Merchants Oppose Ballot Measure to Turn Great Highway Into Park

User Pi.1415926535 via Wikimedia Commons

Great Highway viewed from Sutro Heights in September 2019.


A group representing dozens of merchants in the Sunset District is objecting to a ballot measure that would close San Francisco’s Great Highway to cars and transform it into a park. 

The closure would hurt businesses on the west side of the city, the group said. 

“We will strongly oppose the proposition,” said Ed Siu, chairman of the Chinatown Merchants United Association of San Francisco, speaking on behalf of its Sunset branch, which formed last year and represents 45 businesses. 

The group may be the first to come out officially against the proposition, which Mayor London Breed and five city supervisors last week approved to be put on the November ballot. If passed by voters, it would permanently remove car traffic from the Great Highway between Lincoln Way and Sloat Boulevard. Currently, the thoroughfare closes to car traffic during weekends so that people can walk and bike its length.

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The Great Highway is vital for local commerce during the week, Siu said, because it is the quickest route for drivers traveling between the Sunset and Richmond neighborhoods. A permanent closure could slow travel, discouraging commuters and harming foot traffic to businesses in both areas. The longer travel time could also give merchandise-delivery companies a reason to delay transporting goods to stores until hours when street congestion was lighter, leaving store inventories sparse until after customers had left, Siu said.

Siu acknowledged that two major arteries, Sunset Boulevard and 19th Avenue, serve as alternatives to the Great Highway. 

“But what if one day one of those routes needs to close down for maintenance?” he said. That would leave drivers without options, possibly causing worse delays. 

The Great Highway’s hybrid use — for vehicles during the week, and for pedestrians on weekends — is part of a pilot program that will be in effect through the end of 2025. At that time, supervisors would be able to decide the highway’s long-term fate.

Switching back and forth between uses is “unsustainable,” said District 4 Supervisor Joel Engardio, who represents the Sunset District. That’s because “it’s difficult to create lasting park infrastructure when the weekend park has to convert back to a road every Monday morning,” he said.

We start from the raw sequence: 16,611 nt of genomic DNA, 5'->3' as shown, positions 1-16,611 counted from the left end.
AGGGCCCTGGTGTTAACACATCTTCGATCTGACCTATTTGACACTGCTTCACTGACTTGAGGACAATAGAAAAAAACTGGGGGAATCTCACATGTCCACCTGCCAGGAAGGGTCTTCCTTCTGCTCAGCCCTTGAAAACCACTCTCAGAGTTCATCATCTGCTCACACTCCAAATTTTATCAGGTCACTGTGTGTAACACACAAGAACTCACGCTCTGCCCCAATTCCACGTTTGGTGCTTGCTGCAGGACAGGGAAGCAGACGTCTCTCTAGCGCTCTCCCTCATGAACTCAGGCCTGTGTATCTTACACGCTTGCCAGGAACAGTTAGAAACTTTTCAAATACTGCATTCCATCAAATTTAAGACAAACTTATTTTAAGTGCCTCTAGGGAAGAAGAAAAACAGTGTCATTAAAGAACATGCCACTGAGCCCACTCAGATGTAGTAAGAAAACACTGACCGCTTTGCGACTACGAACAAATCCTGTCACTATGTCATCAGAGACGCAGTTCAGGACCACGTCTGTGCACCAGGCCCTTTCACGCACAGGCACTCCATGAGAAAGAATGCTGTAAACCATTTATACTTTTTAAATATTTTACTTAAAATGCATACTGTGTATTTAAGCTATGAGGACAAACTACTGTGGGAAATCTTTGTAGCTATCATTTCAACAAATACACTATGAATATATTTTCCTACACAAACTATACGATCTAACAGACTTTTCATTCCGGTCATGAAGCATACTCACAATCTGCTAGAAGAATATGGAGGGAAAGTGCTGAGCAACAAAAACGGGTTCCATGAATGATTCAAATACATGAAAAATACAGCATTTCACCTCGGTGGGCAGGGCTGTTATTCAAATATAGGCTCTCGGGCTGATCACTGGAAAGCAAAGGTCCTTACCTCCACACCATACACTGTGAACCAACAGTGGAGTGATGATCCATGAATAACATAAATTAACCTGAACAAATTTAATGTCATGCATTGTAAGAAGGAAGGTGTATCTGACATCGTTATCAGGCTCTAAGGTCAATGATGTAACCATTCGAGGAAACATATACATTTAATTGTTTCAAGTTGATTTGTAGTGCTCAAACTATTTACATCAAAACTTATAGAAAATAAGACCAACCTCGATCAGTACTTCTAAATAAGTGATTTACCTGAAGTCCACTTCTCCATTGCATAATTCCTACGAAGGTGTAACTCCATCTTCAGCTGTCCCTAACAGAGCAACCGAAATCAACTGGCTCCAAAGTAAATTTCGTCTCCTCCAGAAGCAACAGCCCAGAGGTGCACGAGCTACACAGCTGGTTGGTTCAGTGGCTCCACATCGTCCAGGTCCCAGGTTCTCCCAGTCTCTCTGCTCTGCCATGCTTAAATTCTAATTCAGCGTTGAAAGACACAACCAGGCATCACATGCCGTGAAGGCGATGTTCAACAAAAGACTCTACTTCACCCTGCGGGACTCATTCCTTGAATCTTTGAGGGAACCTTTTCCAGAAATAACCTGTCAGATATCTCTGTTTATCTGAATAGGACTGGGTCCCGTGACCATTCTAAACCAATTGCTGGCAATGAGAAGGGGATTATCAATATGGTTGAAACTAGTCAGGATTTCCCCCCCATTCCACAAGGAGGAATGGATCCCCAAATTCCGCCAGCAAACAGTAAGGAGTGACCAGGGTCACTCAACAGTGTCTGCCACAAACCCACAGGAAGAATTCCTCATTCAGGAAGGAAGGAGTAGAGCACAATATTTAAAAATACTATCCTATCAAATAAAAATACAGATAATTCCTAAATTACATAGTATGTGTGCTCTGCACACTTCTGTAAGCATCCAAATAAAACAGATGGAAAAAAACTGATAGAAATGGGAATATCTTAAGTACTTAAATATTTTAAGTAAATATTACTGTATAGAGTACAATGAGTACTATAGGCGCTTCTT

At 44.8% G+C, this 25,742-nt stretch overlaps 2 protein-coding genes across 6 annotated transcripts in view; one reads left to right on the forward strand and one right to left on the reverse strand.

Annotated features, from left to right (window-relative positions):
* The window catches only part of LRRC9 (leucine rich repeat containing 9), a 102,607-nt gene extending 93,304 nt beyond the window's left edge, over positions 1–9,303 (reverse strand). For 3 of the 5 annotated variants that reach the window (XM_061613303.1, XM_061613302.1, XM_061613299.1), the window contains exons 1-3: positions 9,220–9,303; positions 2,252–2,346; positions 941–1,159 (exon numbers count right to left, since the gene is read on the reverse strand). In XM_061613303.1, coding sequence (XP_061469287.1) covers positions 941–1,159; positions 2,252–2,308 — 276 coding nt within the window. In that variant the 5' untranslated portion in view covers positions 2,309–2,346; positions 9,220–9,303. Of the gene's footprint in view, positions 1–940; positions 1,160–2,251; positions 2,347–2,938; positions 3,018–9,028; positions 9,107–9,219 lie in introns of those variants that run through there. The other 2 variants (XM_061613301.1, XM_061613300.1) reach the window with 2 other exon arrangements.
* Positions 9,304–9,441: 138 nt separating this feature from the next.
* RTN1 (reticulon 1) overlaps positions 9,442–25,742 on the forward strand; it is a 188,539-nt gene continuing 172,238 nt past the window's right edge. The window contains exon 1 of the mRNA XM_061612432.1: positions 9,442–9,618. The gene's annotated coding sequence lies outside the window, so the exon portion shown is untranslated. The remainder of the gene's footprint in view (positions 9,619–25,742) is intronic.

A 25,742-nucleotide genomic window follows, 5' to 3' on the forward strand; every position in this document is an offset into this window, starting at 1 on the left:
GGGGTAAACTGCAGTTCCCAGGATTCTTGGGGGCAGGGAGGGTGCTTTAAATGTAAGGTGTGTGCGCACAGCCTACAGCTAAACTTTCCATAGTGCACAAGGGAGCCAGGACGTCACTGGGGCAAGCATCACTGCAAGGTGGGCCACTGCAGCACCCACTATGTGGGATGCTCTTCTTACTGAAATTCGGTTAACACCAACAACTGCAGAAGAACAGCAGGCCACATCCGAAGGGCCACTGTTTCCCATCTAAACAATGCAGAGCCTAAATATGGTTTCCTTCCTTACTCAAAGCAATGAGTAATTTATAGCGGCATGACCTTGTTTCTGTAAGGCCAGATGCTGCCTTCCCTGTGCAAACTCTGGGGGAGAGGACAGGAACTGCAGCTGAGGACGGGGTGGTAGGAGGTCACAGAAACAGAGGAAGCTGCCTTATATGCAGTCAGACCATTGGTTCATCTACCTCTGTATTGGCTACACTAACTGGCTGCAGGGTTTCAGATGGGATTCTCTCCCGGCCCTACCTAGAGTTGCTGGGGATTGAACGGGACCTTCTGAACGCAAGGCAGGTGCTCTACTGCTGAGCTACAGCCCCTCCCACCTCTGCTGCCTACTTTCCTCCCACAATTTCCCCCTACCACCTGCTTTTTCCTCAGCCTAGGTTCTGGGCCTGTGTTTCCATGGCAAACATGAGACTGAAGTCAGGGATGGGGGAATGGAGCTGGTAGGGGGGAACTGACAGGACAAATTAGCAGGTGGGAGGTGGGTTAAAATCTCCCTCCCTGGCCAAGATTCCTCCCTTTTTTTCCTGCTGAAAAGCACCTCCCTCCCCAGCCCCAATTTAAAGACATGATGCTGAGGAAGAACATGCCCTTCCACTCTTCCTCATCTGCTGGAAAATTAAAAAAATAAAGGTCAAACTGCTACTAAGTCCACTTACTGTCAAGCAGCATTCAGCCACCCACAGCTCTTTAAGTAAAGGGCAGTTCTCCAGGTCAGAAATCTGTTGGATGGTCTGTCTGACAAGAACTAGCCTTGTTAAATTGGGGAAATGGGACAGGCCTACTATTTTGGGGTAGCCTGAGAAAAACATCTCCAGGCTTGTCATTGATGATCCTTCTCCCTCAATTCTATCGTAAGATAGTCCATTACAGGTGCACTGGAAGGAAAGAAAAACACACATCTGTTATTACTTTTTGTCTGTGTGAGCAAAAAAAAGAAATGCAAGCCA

A majority of the Board of Supervisors is already interested in closing the street to cars, Engardio said. He speculated that in the future, a veto-proof majority of the board might push for closure. 

One of the supervisors to put the measure on this year’s ballot, Engardio did not respond directly to Siu’s criticisms. Instead, he said that the ballot measure empowered residents, rather than supervisors, to decide how to use the highway. 

“A ballot measure gives people opposed to the closure a chance to organize and defeat it,” he said. 

The measure would not affect the Great Highway extension, a nearly one-mile stretch between Sloat and Skyline boulevards that connects San Francisco with Daly City. The Board of Supervisors voted in May to close the extension as part of a plan to protect coastal properties from erosion due to sea level rise. 

District 1 Supervisor Connie Chan, who represents the Richmond District, opposes the proposition, saying in a statement that the Great Highway is “a vital North-South connector for the Westside.” She said that the city should leave half its traffic lanes to cars and convert the other half to recreational space.

Engardio said that Chan’s suggestion would not satisfy both drivers and park goers, and it would be an inefficient use of money. The city would “still have all the expense of maintaining the road for cars, while the road has far less utility,” he said.

But Chan’s proposal sounds good to Albert Chow, owner of Great Wall Hardware, on Taraval Street, and president of the People of Parkside Sunset, a neighborhood group that helps promote small businesses. 

Without that option on the table, “I will be forced to vote no” on the measure, Chow said, adding that some of the supervisors who put it on the ballot seem to know little about the dynamics of the Sunset District. Opinions on the measure are mixed among members of Chow’s group.

Dorothy Pang, a pediatric dentist with a practice in the Parkside neighborhood and a former resident of the Ocean Beach area, said the highway is fine as it is. She enjoys using it as a beautiful outdoor park, but said she recognized that many drivers need to use it to commute in and out of the city. 

“Why can’t we share the space? Why do we have to go so extreme to make it all inclusive for one thing or another?” Pang said.

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